Endocrine and immune effects of non-convulsive neurostimulation in depression: A systematic review

Andrew J. Perrin*, Carmine M. Pariante

*Corresponding author for this work

Research output: Contribution to journalReview articlepeer-review

26 Citations (Scopus)


Background: Non-convulsive neurostimulation is a rapidly-developing alternative to traditional treatment approaches in depression. Modalities such as repetitive Transcranial Magnetic Stimulation (rTMS), transcranial Direct Current Stimulation (tDCS), Vagal Nerve Stimulation (VNS) and Deep Brain Stimulation (DBS) are now recognized as potential treatments. How non-convulsive neurostimulation interventions impact the neurohormonal and neuroimmune changes that accompany depression remains relatively unknown. If this type of intervention can drive endocrine, immune, as well symptom changes in depression, non-convulsive neurostimulation may represent a viable, multi-faceted treatment approach in depression. We were therefore interested to understand the state of the literature in this developing area. Methods: A systematic review of all studies that examined the impact of non-convulsive neurostimulation interventions on the hypothalamic-pituitary-adrenal (HPA) axis and immune function in the form of cytokine production in depression. Results: We identified 15 human studies, 9 that examined rTMS, 2 that examined tDCS, 2 that examined VNS and 2 that examined electroacupuncture. 11 animal studies were also identified, 3 that examined rTMS, 2 that examined DBS and 6 that examined electroacupuncture. All types of non-convulsive neurostimulation were able to revert the increases in cortisol, ACTH and other components of the HPA axis that are seen in depressed patients, as well as to modulate the levels of key cytokines known to be up-regulated in depression, such as IL-1β, IL-6 and TNF-α. Changes in the HPA axis and levels of cytokines in response to non-convulsive neurostimulation often did not correlate with change in depressive symptoms. Most studies were not controlled trials and thus, significant methodologic variability existed. Furthermore, many human studies lacked a sham stimulation comparator arm. We were unable to conduct relevant meta-analyses due to the design heterogeneities, heterogeneity in the reported outcome measures and the limited number of studies retrieved. Animal studies generally supported the findings of those in human, but again, significant variability in methodology and study design were evident. Conclusions: Non-convulsive neurostimulation interventions show promise in their ability to alter the endocrine and immune disturbances that accompany depression. Further research, which includes blinded, sham-controlled comparator designs is required.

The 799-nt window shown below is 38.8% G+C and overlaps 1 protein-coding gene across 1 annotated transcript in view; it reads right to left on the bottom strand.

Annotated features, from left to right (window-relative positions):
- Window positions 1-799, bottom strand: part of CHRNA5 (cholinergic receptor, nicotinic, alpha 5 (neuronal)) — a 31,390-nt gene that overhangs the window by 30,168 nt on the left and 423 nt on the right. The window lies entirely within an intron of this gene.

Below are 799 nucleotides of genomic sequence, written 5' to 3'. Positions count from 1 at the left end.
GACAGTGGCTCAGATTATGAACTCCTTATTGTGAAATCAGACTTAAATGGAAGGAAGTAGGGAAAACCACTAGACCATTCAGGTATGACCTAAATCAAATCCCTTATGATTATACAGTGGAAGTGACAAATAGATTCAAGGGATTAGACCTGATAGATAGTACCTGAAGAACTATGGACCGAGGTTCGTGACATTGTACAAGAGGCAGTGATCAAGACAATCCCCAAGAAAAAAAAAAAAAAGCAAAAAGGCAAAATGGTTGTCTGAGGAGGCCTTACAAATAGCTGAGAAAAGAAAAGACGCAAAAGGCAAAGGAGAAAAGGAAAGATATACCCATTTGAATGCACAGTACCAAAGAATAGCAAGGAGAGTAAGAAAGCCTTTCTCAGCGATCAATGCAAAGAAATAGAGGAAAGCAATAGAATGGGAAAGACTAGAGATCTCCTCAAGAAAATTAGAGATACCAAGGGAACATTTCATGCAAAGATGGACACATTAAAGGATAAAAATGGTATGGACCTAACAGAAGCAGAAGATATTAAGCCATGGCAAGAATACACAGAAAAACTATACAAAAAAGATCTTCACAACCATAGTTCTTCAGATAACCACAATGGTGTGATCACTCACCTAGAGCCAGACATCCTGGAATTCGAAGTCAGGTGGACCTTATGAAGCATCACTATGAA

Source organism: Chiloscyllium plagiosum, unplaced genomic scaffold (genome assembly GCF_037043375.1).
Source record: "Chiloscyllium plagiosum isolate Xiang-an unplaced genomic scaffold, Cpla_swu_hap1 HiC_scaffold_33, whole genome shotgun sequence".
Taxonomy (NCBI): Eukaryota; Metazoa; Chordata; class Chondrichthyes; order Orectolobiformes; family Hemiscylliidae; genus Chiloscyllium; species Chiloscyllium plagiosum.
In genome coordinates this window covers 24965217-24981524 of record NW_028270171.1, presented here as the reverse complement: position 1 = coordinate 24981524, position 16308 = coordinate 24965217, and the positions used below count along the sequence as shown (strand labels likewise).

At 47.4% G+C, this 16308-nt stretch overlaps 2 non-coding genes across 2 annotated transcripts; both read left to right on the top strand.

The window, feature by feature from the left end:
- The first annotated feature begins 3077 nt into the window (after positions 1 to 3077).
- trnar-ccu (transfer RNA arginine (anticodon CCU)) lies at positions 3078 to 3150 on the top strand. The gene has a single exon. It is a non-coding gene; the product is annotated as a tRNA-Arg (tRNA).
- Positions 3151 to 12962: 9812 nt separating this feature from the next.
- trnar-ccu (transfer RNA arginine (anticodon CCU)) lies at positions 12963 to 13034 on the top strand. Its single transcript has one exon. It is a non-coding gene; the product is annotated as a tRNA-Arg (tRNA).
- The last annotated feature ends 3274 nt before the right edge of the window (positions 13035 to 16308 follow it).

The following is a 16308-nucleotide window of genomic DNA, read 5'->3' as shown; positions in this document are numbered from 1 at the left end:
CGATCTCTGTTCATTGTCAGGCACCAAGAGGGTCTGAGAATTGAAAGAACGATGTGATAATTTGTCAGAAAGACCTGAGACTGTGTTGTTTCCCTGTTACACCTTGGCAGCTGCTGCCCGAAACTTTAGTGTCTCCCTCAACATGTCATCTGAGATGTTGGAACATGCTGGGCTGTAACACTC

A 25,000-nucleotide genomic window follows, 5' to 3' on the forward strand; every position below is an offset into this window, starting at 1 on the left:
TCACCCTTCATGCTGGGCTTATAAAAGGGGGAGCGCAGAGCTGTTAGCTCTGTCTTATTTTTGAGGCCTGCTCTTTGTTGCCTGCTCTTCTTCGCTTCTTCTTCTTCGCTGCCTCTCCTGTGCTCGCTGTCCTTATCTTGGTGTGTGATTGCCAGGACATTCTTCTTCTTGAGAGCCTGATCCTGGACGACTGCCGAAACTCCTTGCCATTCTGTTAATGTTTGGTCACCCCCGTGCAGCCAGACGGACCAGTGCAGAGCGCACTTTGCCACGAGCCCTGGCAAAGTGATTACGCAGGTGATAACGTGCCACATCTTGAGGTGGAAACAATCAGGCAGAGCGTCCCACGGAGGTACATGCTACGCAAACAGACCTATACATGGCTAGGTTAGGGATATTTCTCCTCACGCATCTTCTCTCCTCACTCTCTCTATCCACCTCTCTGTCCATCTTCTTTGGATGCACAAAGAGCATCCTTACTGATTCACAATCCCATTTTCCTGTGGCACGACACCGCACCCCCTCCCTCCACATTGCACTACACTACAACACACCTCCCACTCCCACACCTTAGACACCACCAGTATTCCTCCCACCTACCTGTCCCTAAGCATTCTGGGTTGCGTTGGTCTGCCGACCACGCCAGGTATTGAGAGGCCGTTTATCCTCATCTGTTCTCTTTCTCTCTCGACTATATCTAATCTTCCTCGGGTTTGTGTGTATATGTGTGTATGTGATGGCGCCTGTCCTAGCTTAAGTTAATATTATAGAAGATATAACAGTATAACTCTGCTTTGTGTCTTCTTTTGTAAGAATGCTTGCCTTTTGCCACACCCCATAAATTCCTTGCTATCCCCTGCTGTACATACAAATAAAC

Original languageEnglish
Pages (from-to)910-920
Number of pages11
JournalBrain, Behavior, and Immunity
Publication statusPublished - Jul 2020


  • Cytokines
  • Depression
  • HPA axis
  • Inflammation
  • Neurostimulation
  • Treatment


Dive into the research topics of 'Endocrine and immune effects of non-convulsive neurostimulation in depression: A systematic review'. Together they form a unique fingerprint.

Cite this